Thompson, on the Interviews with Authors of Modern Arthurian Literature website'When Naomi Met Doris', Greg Michaelson, Textualities, 2005Modernism'Continuing the Renaissance: Little Magazines and a Late Phase of Scottish Modernism in the 1940s', Margery Palmer McCulloch, Études Écossaises 15, 2012'Ideology in Action: Modernism and Marxism in A Scots Quair', Margery Palmer McCulloch, James Leslie Mitchell (Lewis Grassic Gibbon) Centenary Conference, 9 June 2001MONTAG, LINDA: 'Subversion and Recuperation of Gender Roles in George MacDonald's "The Day Boy and the Night Girl"', The Looking-Glass, 7/1, 2003Montgomerie, Alexander'Alexander Montgomerie and the Netherlands, 1586-89', Roderick J Lyall, The Glasgow Review, issue 1Moon, Lorna'The Far Side of Lorna Moon', Glenda Norquay, ScotLit 27, 2002Morgan, Edwin'Computer Error: Voices and Translations in Edwin Morgan's Science Fiction Poetry', Russell Jones, Forum 9, Autumn 2009'Doing Something Uncustomary: Edwin Morgan and Attila József', Tom Hubbard, International Journal of Scottish Literature 1, Autumn 2006'The Driving Spirit of Morgan', Tom Pow, New Statesman, May 15, 2000'Edwin Morgan, 1920-2010: a eulogy', George Reid, ScotLit 40, Winter 2010'Edwin Morgan and the Two Cultures', Stephen Fox, Studies in Scottish Literature 33/1, 2004'Edwin Morgan in Conversation', Gerry Cambridge, The Dark Horse 5, Summer 1997 [PDF file – requires Adobe Acrobat Reader]'Edwin Morgan Poems, National 5', James McGonigal, 2015, published on the ASLS website.
His father, like many Glaswegians of the time, worked in shipping.
Campbell, Studies in Scottish Literature 40/1, 2014MATHISON, HAMISH: 'Robert Burns and Tradition', November 2007, hosted on the ASLS websiteMATURANA, MARIA DEL CORAL CALVO: 'Jackie Kay's Representation of "The Broons": Scotland's Happy Family', e-Sharp 2009 [PDF file – requires Adobe Acrobat Reader]MAXWELL, ANNE: 'Building Friendships: "Civility" and "Savagery" in R.
I don't think I was terribly aware of what was happening in Scotland.
(38) Juan del Valle y Caviedes (1652-1692). Colección de sus poesias, siglo XVII. (Apparently a seventeenth-century copy but more comprehensive than any published work of the Peruvian poet. According to a typed memorandum of Pérez de Velasco dated Lima, March 26, 1908, this collection is more nearly complete than those published by Ricardo Palma, and Felix Cipriano Coronel Cegarra.)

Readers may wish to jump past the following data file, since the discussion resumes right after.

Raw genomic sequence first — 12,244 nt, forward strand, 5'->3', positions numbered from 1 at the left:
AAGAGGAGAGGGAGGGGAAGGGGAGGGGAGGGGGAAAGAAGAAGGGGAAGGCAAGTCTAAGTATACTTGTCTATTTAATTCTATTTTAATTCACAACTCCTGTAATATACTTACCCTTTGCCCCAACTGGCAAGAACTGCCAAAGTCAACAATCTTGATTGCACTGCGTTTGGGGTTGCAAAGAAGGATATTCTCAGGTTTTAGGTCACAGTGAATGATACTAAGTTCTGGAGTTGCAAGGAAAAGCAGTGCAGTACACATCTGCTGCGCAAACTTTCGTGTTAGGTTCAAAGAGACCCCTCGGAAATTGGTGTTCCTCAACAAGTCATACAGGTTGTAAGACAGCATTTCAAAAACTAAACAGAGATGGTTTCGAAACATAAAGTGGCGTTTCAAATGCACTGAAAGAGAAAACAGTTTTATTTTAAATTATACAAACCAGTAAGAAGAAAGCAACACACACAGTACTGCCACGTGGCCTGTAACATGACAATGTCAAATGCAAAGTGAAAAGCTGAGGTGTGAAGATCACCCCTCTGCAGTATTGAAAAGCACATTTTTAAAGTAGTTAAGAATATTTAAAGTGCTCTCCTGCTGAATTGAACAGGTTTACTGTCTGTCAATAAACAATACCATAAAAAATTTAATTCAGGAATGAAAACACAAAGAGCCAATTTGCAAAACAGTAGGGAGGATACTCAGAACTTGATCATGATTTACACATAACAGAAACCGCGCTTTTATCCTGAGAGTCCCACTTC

Walton) died - Painter, who became one of the 'Glasgow Boys'
Letters of the children of James H. DeVotie, Baptist minister of Alabama and Georgia. Included are references to DeVotie's churches at Marion, Alabama; Gainesville, Alabama; La Grange, Georgia; Columbus, Georgia; and Griffin, Georgia. Most of the collection consists of letters from Jefferson Howard DeVotie (who also wrote his name Howard Jefferson DeVotie), describing his education at Furman University, Greenville, South Carolina; Mercer University, Penfield, Georgia; Jefferson Medical College, Philadelphia; and the Medical Department of the University of Louisiana. DeVotie describes his service as surgeon with the 17th Georgia Infantry Regiment and the 7th South Carolina Artillery Battalion during the Civil War; he discusses the capture of New Orleans by Union troops, the hospital work of James Lawrence Cabell, the condition of the Confederate wounded, the condition of the 2nd Georgia Infantry after the battle of Sharpsburg; and the defense of Charleston, South Carolina, 1863. There are a few letters of Jefferson Howard DeVotie's brother, Jewett Gindrat DeVotie; letters of his sister, Elizabeth Annie DeVotie describing student life at Judson Female Institute, Marion, Alabama; and letters of two presidents of Judson, Milo Parker Jewett and Archibald J. Battle. The collection includes a scrapbook of business and social cards, railroad tickets, and social invitations and programs, largely from Columbus, Georgia, and other places during the 1850s and 1860s; an account book; records of James H. DeVotie's expenses and collections while traveling as financial secretary of the Southern Baptist Convention, 1856; and some correspondence and personal accounts of one of his sons, 1862-1863.